“The Flaxfield, a 1907 novel by the Flemish writer Stijn Streuvels, is a peasant tragedy reminiscent of the grim pastorals of Knut Hamsun….Before resolving itself into violent melodrama, the story offers a memorable picture of a remote and bygone place and time.”
—Bruce Allen, The Philadelphia Inquirer
“…a fine translation….The narrative is compelling in the beauty of its serene prose and the authenticity of the characters and their lives. Not only the Vermeulen family but also the farming community that surrounds them are precisely described. Streuvels’ artistry makes the fate of the flax crop a matter of vivid concern to the reader.”
“The Flaxfield has now been published for the first time in English in an able translation of Streuvels’ quirky Dutch dialect….[It] is an intensely lyrical novel of generational conflict and natural disaster. …While this novel, with its mythic landscape of rolling Flemish green and huge, boiling sky may not be the masterpiece it was once considered, it does convey strongly and with utter conviction the smell and flavor of a lost, hard life.”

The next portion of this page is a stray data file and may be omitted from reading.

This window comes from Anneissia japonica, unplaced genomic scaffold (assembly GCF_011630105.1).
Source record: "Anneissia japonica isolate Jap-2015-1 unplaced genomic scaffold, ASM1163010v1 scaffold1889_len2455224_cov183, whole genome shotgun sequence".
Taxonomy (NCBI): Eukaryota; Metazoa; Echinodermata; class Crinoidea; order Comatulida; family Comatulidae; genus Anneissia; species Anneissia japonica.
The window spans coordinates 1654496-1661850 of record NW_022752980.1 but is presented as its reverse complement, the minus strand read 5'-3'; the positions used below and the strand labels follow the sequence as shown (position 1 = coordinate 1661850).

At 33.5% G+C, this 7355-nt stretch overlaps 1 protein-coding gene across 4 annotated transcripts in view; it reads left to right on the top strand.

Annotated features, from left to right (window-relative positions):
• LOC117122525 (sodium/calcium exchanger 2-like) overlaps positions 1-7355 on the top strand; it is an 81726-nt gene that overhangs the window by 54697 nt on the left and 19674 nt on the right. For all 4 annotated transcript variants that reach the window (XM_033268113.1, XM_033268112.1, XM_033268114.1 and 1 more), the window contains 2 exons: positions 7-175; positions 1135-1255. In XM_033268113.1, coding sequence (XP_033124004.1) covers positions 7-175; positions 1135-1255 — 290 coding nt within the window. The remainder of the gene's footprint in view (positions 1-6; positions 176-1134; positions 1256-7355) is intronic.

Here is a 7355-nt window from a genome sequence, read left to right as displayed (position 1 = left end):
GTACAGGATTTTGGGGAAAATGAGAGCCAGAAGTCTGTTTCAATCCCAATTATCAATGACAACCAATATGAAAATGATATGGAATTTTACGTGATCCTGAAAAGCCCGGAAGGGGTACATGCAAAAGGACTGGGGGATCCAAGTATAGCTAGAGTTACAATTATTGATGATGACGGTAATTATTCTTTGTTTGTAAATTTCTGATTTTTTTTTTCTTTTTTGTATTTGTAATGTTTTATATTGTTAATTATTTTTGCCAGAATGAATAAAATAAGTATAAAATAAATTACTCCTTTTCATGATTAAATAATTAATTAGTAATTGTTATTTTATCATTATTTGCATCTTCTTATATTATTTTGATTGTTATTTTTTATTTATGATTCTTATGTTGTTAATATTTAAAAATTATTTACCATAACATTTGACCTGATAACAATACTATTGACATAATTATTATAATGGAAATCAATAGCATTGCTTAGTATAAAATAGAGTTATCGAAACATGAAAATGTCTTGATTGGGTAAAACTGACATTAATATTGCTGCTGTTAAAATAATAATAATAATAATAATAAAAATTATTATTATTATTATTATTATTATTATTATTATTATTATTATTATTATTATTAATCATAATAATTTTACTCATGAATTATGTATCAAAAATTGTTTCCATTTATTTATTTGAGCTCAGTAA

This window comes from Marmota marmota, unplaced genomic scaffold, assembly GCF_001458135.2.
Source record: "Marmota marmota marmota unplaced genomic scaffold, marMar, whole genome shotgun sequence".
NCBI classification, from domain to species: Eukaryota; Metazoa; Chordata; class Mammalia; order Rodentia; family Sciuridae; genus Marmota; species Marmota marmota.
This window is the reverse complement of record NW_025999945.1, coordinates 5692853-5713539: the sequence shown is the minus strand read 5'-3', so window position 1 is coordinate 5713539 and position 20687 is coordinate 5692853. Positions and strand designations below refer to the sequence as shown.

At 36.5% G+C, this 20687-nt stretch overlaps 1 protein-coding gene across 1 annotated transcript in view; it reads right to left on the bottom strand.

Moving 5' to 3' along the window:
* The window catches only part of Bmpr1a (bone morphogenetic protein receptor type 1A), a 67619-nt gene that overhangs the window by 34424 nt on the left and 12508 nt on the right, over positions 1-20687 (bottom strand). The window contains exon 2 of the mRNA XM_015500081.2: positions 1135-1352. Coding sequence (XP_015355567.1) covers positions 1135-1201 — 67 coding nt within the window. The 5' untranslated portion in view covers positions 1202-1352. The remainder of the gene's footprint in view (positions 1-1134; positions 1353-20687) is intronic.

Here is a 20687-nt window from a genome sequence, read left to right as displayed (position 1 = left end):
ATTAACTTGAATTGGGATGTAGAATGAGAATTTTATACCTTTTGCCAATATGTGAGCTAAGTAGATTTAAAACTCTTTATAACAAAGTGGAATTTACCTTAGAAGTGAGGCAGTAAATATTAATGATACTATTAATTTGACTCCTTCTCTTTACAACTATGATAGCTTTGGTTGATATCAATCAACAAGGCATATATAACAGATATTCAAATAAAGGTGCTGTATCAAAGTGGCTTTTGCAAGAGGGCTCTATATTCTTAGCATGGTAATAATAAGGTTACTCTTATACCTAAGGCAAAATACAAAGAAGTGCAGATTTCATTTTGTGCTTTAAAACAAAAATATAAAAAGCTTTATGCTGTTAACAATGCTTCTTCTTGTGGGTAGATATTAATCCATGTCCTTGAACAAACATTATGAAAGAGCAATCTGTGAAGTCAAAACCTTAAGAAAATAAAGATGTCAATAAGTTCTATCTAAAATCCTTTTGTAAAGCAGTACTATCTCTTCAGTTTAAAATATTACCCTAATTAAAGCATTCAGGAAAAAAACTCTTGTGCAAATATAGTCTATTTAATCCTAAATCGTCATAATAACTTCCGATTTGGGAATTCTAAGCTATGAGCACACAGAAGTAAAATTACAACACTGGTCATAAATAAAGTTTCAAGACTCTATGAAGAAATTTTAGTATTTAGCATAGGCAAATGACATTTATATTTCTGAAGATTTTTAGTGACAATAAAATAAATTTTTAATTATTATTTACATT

—Stephan Salisbury, The New York Times Book Review
“This…narrative about a family struggle on a turn-of-the-century Flanders farm…climaxes when paternal violence turns the natural order on its head…The naturalism here is heavy-handed by modern standards, but the book faithfully renders the lyricism and cruelty of peasant life.
“The Flaxfield…does require a readjustment of one’s sensibilities to appreciate this lyrical reflection of what matters in life and what does not as put into perspective by closeness to nature. Or say, rather, that turning from contemporary fiction to Streuvels is like leaving NYC for a week in the country.”
—Brooke K. Horvath, Review of Contemporary Fiction